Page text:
Wednesday, December 17, 2014


                                                            I'LL RIDE WITH YOU

You could say Martin Place is the heart of the city, anchored by The Cenotaph, the empty tomb, sitting outside the once General Post Office with its one hundred metres of golden sandstone colonnade where all the mail, when all there was was mail, came and went - city, suburbs, county, interstate and overseas. It was under these arches we as young medical students chose to do our silly Commemoration Day stunt to maximise our exposure.

The empty tomb is where the city grieves for its war dead on the one and only day of the year which has garnered significance: Anzac Day.

Rising slowly up to the east, Martin Place is now a pedestrian plaza flanked by the grand buildings of the old banks and insurance companies and at its crest meets the city's only boulevarde with the country's oldest hospital, Sydney Hospital, looking across and back down the slope.

We were in town today for a lunch, and encouraged by others, went to see. I'm glad we did. I was struck by bonds of it-could-have-been-anyone-of-us, and that they were one of us, and the importance of public grieving.

There was a steady stream, and endless stream, of people quietly and slowly arriving with flowers. Most were on their own and most were young. There was a calm. There was respect.

A unobtrusive man with a vest marked CHAPLIN mingled. There was time: time stilled, time taken and time lost. A group of religious clerics of all faiths stood in silent prayer before some lowered a flower into the sea.

Above, the Sydney sky was its usual brilliant blue, a flag at half mast.

The Lindt cafe beyond with its shattered glass secrets was secured by a black shroud.

Later that evening in the hazy light of the day's end, we watched a cruise ship sail away, another one about to arrive.


Susan Scheid said...

This is a beautiful tribute to the capacity of so many to come together in positive community in response to an inhuman act. #Illridewithyou must be one of the best uses of a twitter hashtag I've seen.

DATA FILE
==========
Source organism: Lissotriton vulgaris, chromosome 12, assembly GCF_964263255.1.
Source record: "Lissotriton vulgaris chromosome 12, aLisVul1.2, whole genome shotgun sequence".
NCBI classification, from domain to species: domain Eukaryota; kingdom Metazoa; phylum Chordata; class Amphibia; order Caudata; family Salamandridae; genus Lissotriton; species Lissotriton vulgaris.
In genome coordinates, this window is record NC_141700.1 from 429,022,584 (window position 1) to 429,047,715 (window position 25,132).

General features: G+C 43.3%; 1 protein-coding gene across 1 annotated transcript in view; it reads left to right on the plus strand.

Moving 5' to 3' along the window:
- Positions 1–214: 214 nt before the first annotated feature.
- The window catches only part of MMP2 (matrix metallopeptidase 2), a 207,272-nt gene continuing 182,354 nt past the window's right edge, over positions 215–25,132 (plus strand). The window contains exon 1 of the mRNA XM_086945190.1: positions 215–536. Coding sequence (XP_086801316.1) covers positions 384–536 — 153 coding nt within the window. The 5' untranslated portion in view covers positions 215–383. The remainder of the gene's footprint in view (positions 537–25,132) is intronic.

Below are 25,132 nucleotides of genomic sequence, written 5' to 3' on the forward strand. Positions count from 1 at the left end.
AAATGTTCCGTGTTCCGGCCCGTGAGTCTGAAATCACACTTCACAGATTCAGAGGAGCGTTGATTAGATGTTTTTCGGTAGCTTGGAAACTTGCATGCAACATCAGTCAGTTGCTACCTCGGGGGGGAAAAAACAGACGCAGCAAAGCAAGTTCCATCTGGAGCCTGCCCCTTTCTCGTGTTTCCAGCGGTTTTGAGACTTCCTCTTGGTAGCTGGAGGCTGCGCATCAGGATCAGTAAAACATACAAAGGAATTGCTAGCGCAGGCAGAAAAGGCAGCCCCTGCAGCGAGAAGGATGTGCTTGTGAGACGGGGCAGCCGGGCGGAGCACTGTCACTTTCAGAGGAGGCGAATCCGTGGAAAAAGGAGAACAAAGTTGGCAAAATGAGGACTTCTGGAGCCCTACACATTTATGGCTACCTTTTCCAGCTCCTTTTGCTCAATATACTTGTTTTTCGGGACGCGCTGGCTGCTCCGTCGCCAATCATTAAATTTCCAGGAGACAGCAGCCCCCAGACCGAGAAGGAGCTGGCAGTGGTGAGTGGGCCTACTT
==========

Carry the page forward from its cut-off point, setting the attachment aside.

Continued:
David said...

I can only echo Susan. Human solidarity in the face of atrocity. It's a mass psychosis we're witnessing, born of I know not what - exclusion and powerlessness don't account for everything. I can't get my head round the Peshawar school massacre.

Anonymous said...

The perpetrator in this case had his own very individual psychoses. This is just outside my place of work and I have witnessed the display of public grief and sympathy. It is moving and also striking in the very broad range of people from all backgrounds waiting to make their contribution. They were still lining up yesterday afternoon as I headed home. I don't want to be a Grinch about this: I too have found myself tearing up. But I can't help also having misgivings about how it has been framed and in a way contrived (including by the hostage taker himself) as something to do with a cause or "terrorism." On the first day I happened to be on my way home as our PM came by to lay his flowers and I'm sure he can see a couple of points in the polls in it for himself.

Anonymous said...

And now (under cover of darkness, I suspect) two whopping big Australian flags have been fastened to the railings on either side of the entrance to the railway station which is immediately adjacent to the flowers, coupled with a "Team Australia" t-shirt.

wanderer said...

m - I felt strongly the (mostly young) people who were there, at least early on when we went, are immune to this nationalistic rubbish, and that's exactly why they were there, and the #illridewithyou epitomises that.

Talking to this age group, I wonder if they are feeling they have been bequeathed (by us) a divided and unworthy world . Perhaps we are at rock-bottom and the swing might be on?

I don't think anything can rescue Abbott now, not even milking this tragedy. But boy will it come in handy for surveillance, data retention and privacy invasion legislation.

David said...

I too feel that 'the swing might be on' - in our parts of the world. Unfortunately it's the young who are going off to join IS in large numbers - that's what makes me think of mass psychosis, though I take Marcellous's point that this was an isolated individual.

wanderer said...

The debate here David is how this person with a shocking history of violence and anger and who rang every alert bell imaginable escaped adequate surveillance.